Good Maneries: interview with choreographer Luis Garay

Republished by kind permission from the FringeArts blog.

Maneries is also about imagination, and the bodily production of imagination, so the commitment of the performer must be very high.”

Photos by Dudu Quintanilha.

Photos by Dudu Quintanilha.

Colombian choreographer and director Luis Garay brings Maneries, performed by (and created for) the fiercely captivating dancer Florencia Vecino, to FringeArts April 14-16, 2016 (tickets/info). Garay (who is now based in Argentina) will also be leading a workshop for area dancers on April 13 (info/register). Maneries “explores a catalogue of gestures, pictures, poses, sculptures” and is a highly original evening of movement showing the incredible diversity of the human body. We caught up with Luis last fall to ask him about the dance.

How did you come up with the title Maneries?

Luis Garay: I don’t remember where I was or the exact moment. But I know we didn’t have many options for the tittle. It was pretty much the first and only option. Maneries is a concept from Giorgio Agamben´s book The Coming Community. So he teaches us that maneries is not the plural of manare (ways of), on the contrary, maneries is one place, like a fountain, from where all possible forms emanate. Maneries embraces both universal and particular at the same time, like an example. In each example the “universal” is contained. So Maneries is collections of examples.

Maneries 3How do you create a solo work on another’s body?

Luis Garay: We developed a special relationship with Florencia [Vecino]. We created rules, collections of gestures, pictures, poses, sculptures—and she mixes them up, live, like a deejay. The structure of the piece is very rigid, but at the same time it allows [the performance] to be changed every time. Maneries is also about imagination, and the bodily production of imagination, so the commitment of the performer must be very high; Florencia commits 100% to what she does and that is why the piece is still alive.

What kind of conversations took place between the two of you?

Luis Garay: We talked about the state in which she needs to be, to start and to build the piece. We talked about it a lot, because this “state” is very complex, it requires that she is very attentive, at the same time inside the piece and observing herself from the outside—all the time, so it is very paranoiac. She has many rules to administrate at the same time. Many archives to execute. We talk about warriors all the time and what that could mean: she is a warrior of language. The piece is about what she does as much as it is about what she doesn’t do and we imagined out of her.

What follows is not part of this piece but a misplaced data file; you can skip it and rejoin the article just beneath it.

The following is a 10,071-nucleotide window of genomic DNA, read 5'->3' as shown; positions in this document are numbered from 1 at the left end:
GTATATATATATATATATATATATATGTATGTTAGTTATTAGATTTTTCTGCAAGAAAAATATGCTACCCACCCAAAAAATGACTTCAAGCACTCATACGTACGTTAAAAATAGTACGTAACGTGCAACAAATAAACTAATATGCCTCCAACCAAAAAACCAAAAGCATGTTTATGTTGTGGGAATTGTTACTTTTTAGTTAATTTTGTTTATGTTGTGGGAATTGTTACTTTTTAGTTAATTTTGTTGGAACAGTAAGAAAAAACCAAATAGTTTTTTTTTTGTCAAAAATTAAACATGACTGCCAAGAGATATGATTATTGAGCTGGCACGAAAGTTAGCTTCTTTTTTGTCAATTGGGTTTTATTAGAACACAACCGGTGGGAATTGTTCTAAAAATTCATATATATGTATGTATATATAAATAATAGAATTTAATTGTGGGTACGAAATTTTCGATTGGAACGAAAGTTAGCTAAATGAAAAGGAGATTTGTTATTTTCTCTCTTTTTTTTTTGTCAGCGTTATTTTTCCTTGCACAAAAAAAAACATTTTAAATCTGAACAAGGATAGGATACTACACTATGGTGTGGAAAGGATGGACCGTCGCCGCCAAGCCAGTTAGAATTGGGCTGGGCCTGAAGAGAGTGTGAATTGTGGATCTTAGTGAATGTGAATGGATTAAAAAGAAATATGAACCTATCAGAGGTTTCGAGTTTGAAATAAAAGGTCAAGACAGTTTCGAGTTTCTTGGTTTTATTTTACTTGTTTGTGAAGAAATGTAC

luis garay

What did you work on most when fine-tuning Maneries?

Luis Garay: The energy. Because is very fragile. We know the energy and the place the piece needs to grow. Is very thin. So we train that as much as possible. I know the ambient and the atmosphere in which I want the audience to be. It is very broad and at the same time very specific.

What experience do you get out of watching the performance now?

Luis Garay: I like watching it because I surrender to the performance every time. When the piece produces the kind of energy we want to create in the room, I am the first one to enjoy it and live it and experience it.

Thank you, looking forward to the show.

Maneries
Luis Garay
April 14–16, 2016, TICKETS & INFO
FringeArts
140 North Columbus Boulevard (at Race)
Philadelphia, PA 19106

Maneries photos by Dudu Quintanilha.

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About the author

Josh McIlvain

Josh McIlvain is the artistic director of SmokeyScout Productions which he co-founded in 2008 with Deborah Crocker (to whom he is also married!). He has had more than 115 productions of some 70 plays throughout the U.S., including more than 38 New York City productions. Josh is also the leader of the rock collective Josh McIlvain & The Generals of Sexcop (listen to the hot tracks at sxcp.bandcamp.com!), the editor/publisher of Philly Fiction (collections of short stories set in Philadelphia and written by local writers), and the editor of the FringeArts booklet and blog.